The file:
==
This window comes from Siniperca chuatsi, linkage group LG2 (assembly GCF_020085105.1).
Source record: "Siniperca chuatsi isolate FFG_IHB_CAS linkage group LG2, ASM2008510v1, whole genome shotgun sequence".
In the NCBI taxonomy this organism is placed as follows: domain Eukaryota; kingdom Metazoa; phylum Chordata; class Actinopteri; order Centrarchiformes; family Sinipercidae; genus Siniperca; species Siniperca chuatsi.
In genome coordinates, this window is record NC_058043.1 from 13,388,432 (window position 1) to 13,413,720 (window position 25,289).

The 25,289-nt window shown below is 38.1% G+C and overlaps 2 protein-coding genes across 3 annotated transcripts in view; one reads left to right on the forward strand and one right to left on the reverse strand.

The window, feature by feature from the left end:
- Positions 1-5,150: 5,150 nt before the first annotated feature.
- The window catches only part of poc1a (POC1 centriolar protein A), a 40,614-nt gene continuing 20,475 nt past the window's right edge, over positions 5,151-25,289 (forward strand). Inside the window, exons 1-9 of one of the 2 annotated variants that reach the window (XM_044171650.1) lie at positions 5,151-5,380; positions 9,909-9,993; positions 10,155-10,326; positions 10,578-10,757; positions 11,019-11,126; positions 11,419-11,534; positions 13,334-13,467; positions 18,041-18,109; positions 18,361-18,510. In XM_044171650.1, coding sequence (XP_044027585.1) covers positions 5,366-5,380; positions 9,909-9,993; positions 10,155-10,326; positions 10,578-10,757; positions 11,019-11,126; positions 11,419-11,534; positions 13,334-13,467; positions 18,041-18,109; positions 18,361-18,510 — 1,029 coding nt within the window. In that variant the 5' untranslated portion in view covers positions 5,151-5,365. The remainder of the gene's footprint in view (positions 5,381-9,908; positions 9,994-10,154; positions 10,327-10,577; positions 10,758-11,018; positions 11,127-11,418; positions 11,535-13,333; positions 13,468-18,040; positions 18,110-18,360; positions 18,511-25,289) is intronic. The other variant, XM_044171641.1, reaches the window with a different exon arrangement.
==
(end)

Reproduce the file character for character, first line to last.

This window comes from Siniperca chuatsi, linkage group LG2 (assembly GCF_020085105.1).
Source record: "Siniperca chuatsi isolate FFG_IHB_CAS linkage group LG2, ASM2008510v1, whole genome shotgun sequence".
In the NCBI taxonomy this organism is placed as follows: domain Eukaryota; kingdom Metazoa; phylum Chordata; class Actinopteri; order Centrarchiformes; family Sinipercidae; genus Siniperca; species Siniperca chuatsi.
In genome coordinates, this window is record NC_058043.1 from 13,388,432 (window position 1) to 13,413,720 (window position 25,289).

The 25,289-nt window shown below is 38.1% G+C and overlaps 2 protein-coding genes across 3 annotated transcripts in view; one reads left to right on the forward strand and one right to left on the reverse strand.

The window, feature by feature from the left end:
- Positions 1-5,150: 5,150 nt before the first annotated feature.
- The window catches only part of poc1a (POC1 centriolar protein A), a 40,614-nt gene continuing 20,475 nt past the window's right edge, over positions 5,151-25,289 (forward strand). Inside the window, exons 1-9 of one of the 2 annotated variants that reach the window (XM_044171650.1) lie at positions 5,151-5,380; positions 9,909-9,993; positions 10,155-10,326; positions 10,578-10,757; positions 11,019-11,126; positions 11,419-11,534; positions 13,334-13,467; positions 18,041-18,109; positions 18,361-18,510. In XM_044171650.1, coding sequence (XP_044027585.1) covers positions 5,366-5,380; positions 9,909-9,993; positions 10,155-10,326; positions 10,578-10,757; positions 11,019-11,126; positions 11,419-11,534; positions 13,334-13,467; positions 18,041-18,109; positions 18,361-18,510 — 1,029 coding nt within the window. In that variant the 5' untranslated portion in view covers positions 5,151-5,365. The remainder of the gene's footprint in view (positions 5,381-9,908; positions 9,994-10,154; positions 10,327-10,577; positions 10,758-11,018; positions 11,127-11,418; positions 11,535-13,333; positions 13,468-18,040; positions 18,110-18,360; positions 18,511-25,289) is intronic. The other variant, XM_044171641.1, reaches the window with a different exon arrangement.